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Tuesday, 17 July 2012

Frank’s Twitter Over-Manning

[Update at end of post]

The saga of folks apparently procuring Twitter followers in order to artificially bolster their following continues: first there was Mark Clarke, now surplus to requirements as a Tory PPC, then there was another from the so-called Trade Union Reform Campaign (TURC), which does not want to reform Trade Unions but eliminate them altogether, Andre Walker.

So whose are these Twitter followers?

Yesterday came the case of Raheem Kassam, he of the Henry Jackson Society, Student Rights, and The Commentator, who, unlike Clarke and Walker, immediately owned up and announced his commitment to removing his less than genuine followers. But by making his unequivocal admission, Kassam has unwittingly dropped another offender in the mire.
Page after page after page of them

For today’s large but dubious looking Twitter following, we return to the alumni of the Young Britons’ Foundation (YBF), where Mark Clarke is listed as “Director of outreach”, which included reaching out to tens of thousands of Twitter followers who may not even exist, and if they do, wouldn’t know the former “Tatler Tory” from Adam. So who else at the YBF is indulging in the practice?
Yes, they all belong to Frank Manning

Step forward Frank Manning, the YBF’s “Campaigns Coordinator”. Who he? Well, he’s worked for Big Brother Watch, a “campaign” by those involved with the so-called Taxpayers’ Alliance (TPA), and also for the Leadership Institute, which is perhaps the principal inspiration for the YBF. And he has amassed a Twitter following of over 11,500, which on the face of it looks most impressive.
But that first impression quickly evaporates as a scan is made of Manning’s followers. Unlike Clarke and Walker, though, there are few of the kind that have not put out an Avatar photo, and most have some sort of bio. But what predominates the Manning following is the kind of folks that Raheem Kassam has conceded he bought to make his numbers look better.
So there are lots of Justin Bieber and One Direction fans, and yet more advertising “follow me and I’ll follow back”. Many apparently do not have English as their first language. Some are plugging records. Very few give the impression that they would be even slightly interested in the work of the YBF, or would even know or care what the organisation was about.
But what puts the final nail in this particular coffin is that Kassam had more of the same, and admitted they were false. So, Frank Manning, will you follow the example of Raheem Kassam and own up, or do we get another Andre Walker (who suggested he may take legal action and denounced me as a liar)? Or will it be another Mark Clarke silence?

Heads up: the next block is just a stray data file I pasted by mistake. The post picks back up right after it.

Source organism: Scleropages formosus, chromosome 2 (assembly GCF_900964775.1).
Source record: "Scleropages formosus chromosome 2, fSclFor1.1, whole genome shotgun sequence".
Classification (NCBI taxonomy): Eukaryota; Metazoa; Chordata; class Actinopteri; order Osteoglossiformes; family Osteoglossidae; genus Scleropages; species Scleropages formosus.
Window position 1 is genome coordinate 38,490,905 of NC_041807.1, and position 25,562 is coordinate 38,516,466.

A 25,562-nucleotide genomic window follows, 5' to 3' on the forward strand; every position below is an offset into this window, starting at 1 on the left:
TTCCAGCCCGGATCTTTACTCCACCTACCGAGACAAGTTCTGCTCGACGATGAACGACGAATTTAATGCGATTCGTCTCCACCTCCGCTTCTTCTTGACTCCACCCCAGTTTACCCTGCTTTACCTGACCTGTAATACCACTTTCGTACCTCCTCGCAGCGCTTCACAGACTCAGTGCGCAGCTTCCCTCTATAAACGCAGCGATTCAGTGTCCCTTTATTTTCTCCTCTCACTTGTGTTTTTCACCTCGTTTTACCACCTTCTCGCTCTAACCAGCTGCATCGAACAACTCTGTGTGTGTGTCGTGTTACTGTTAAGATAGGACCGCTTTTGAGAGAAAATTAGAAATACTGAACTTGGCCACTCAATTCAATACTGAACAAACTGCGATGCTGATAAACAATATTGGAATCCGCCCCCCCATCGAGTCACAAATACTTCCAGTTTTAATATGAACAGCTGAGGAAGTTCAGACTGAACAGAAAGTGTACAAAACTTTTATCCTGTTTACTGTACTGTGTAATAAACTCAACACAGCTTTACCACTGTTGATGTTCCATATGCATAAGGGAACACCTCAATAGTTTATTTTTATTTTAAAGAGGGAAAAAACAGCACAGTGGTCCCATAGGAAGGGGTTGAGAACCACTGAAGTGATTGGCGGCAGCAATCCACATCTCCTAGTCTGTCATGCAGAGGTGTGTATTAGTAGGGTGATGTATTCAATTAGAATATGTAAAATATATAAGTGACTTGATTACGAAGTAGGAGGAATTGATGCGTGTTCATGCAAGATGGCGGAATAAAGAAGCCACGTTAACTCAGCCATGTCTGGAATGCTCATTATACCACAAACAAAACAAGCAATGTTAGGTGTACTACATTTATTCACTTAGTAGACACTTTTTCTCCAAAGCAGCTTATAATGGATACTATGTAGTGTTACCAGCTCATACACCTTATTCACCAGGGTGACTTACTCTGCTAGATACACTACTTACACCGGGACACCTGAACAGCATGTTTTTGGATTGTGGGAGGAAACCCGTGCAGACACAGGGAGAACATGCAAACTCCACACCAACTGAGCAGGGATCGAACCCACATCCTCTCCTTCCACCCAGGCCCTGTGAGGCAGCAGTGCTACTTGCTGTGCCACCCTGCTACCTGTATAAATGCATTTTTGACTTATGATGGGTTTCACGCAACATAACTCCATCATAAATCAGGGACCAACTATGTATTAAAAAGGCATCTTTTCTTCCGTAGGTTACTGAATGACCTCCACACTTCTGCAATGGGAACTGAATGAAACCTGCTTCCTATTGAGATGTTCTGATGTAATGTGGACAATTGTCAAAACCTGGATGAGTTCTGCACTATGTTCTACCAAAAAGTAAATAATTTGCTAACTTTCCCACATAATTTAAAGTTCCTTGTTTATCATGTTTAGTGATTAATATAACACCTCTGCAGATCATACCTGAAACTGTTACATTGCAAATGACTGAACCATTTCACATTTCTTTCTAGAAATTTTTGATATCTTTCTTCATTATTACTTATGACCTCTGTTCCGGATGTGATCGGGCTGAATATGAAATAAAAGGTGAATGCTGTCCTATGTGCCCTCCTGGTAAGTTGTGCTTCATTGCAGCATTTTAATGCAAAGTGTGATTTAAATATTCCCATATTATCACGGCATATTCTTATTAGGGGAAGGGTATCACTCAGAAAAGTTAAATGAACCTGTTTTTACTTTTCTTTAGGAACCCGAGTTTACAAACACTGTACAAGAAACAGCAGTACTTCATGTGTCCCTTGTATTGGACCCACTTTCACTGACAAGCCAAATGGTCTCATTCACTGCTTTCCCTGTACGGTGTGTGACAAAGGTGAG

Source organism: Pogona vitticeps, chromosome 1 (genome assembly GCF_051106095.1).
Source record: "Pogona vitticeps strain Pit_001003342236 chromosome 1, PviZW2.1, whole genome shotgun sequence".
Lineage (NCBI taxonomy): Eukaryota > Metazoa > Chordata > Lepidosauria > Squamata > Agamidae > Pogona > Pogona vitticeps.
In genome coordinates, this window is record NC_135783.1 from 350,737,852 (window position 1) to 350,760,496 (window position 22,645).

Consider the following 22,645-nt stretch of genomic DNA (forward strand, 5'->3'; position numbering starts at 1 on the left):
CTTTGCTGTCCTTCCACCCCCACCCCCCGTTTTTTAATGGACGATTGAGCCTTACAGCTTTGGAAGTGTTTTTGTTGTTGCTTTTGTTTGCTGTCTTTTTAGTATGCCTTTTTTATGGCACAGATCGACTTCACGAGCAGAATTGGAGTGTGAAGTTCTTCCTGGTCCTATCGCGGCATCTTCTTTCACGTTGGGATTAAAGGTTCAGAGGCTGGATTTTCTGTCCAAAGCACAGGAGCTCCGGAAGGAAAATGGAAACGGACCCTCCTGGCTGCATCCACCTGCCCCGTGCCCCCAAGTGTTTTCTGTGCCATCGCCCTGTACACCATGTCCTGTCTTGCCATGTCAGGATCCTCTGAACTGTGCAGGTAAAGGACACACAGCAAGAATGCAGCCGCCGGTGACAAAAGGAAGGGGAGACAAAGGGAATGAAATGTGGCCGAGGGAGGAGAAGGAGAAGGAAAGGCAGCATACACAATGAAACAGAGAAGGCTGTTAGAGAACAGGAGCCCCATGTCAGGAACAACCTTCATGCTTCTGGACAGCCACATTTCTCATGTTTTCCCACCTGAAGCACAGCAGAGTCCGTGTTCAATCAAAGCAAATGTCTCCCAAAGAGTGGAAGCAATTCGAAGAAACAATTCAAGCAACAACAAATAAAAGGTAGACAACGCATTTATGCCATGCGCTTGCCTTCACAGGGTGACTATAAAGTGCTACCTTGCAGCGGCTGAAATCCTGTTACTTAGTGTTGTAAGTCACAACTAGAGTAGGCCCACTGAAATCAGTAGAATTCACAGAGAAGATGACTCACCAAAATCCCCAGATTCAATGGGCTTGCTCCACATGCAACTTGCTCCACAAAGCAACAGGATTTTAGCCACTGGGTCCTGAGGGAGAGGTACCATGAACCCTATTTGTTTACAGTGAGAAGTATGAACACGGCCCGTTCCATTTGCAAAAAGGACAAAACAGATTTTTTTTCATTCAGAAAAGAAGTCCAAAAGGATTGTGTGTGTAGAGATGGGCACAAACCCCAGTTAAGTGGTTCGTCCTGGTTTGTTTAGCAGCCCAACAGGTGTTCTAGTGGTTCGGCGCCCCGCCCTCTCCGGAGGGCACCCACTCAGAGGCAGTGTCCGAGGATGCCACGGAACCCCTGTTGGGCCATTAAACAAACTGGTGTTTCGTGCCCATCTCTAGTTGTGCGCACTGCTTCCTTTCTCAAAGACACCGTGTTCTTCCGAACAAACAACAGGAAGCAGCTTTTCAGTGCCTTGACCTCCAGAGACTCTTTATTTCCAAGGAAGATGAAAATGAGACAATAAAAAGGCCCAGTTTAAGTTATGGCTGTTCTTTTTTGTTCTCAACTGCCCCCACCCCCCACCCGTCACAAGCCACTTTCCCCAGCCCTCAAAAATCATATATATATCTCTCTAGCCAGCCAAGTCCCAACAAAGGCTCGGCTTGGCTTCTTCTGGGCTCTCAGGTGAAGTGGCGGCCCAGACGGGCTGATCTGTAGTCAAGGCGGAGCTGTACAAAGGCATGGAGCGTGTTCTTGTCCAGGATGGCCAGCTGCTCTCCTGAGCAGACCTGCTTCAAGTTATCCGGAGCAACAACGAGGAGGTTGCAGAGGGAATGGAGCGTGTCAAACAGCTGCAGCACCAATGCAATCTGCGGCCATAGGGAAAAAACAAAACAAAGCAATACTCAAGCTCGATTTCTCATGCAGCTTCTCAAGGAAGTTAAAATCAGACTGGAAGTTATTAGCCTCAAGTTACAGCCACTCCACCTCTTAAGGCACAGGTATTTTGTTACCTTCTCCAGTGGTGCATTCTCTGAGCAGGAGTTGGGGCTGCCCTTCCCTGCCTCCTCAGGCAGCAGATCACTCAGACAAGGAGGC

Yes, there are lots of them

Either way, that’s another one caught bang to rights.

[UPDATE 1850 hours: Frank Manning has taken to Twitter to defend himself, telling all those followers "Just to point out to those casing aspersions, I have never purchased Twitter followers or paid anyone to get me Twitter followers". And here is his Tweet:
So perhaps a big boy did it and ran away. Or maybe they just materialised in response to his superior intellect and insights. Or something.

Frank, you've got a load of followers the kind of which Raheem Kassam had, and he owned up to buying them. They didn't appear by magic.

And I have news for the rest of the right-wing froth brigade: I've already caught another two Twitter accounts at it, I've taken screen shots, and the results will bring ridicule and humiliation, which those involved so richly deserve]


Anonymous said...

A good deal of those "followers" seem to quote #teamfollowback or #followback. It looks as though that's a fairly easy way to get "followers" without much effort.

Anonymous said...

I'm being followed by "the real Ecuador" for no apparent reason (I have no connection with S America). Should I be worried?

Anonymous said...

I'm being followed by "the Real Ecuador" for no apparent reason (I have never tweeted about s America). Should I be worried?

Tim Fenton said...

One follower is no big deal. Actually, five or ten isn't. But when they get into the hundreds, that's something different.